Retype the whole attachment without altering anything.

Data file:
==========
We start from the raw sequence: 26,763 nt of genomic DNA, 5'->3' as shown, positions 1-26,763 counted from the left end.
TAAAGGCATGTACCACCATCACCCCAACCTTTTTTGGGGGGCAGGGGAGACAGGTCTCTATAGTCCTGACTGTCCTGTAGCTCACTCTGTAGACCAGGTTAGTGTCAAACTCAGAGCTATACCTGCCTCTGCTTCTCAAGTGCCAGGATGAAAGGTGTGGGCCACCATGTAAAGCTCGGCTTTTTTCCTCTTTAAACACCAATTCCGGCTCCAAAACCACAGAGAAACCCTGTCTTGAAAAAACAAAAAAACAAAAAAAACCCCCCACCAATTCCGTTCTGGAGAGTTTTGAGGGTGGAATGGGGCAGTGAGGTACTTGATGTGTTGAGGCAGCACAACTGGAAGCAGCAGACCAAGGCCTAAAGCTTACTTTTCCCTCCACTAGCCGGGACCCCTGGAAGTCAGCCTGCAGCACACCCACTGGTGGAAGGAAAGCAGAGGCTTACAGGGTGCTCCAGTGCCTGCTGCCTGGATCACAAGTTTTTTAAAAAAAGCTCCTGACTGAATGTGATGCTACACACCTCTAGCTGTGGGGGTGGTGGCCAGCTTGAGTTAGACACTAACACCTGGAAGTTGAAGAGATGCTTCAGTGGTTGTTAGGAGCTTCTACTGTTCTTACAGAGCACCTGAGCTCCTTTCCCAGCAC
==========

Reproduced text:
We start from the raw sequence: 26,763 nt of genomic DNA, 5'->3' as shown, positions 1-26,763 counted from the left end.
TAAAGGCATGTACCACCATCACCCCAACCTTTTTTGGGGGGCAGGGGAGACAGGTCTCTATAGTCCTGACTGTCCTGTAGCTCACTCTGTAGACCAGGTTAGTGTCAAACTCAGAGCTATACCTGCCTCTGCTTCTCAAGTGCCAGGATGAAAGGTGTGGGCCACCATGTAAAGCTCGGCTTTTTTCCTCTTTAAACACCAATTCCGGCTCCAAAACCACAGAGAAACCCTGTCTTGAAAAAACAAAAAAACAAAAAAAACCCCCCACCAATTCCGTTCTGGAGAGTTTTGAGGGTGGAATGGGGCAGTGAGGTACTTGATGTGTTGAGGCAGCACAACTGGAAGCAGCAGACCAAGGCCTAAAGCTTACTTTTCCCTCCACTAGCCGGGACCCCTGGAAGTCAGCCTGCAGCACACCCACTGGTGGAAGGAAAGCAGAGGCTTACAGGGTGCTCCAGTGCCTGCTGCCTGGATCACAAGTTTTTTAAAAAAAGCTCCTGACTGAATGTGATGCTACACACCTCTAGCTGTGGGGGTGGTGGCCAGCTTGAGTTAGACACTAACACCTGGAAGTTGAAGAGATGCTTCAGTGGTTGTTAGGAGCTTCTACTGTTCTTACAGAGCACCTGAGCTCCTTTCCCAGCAC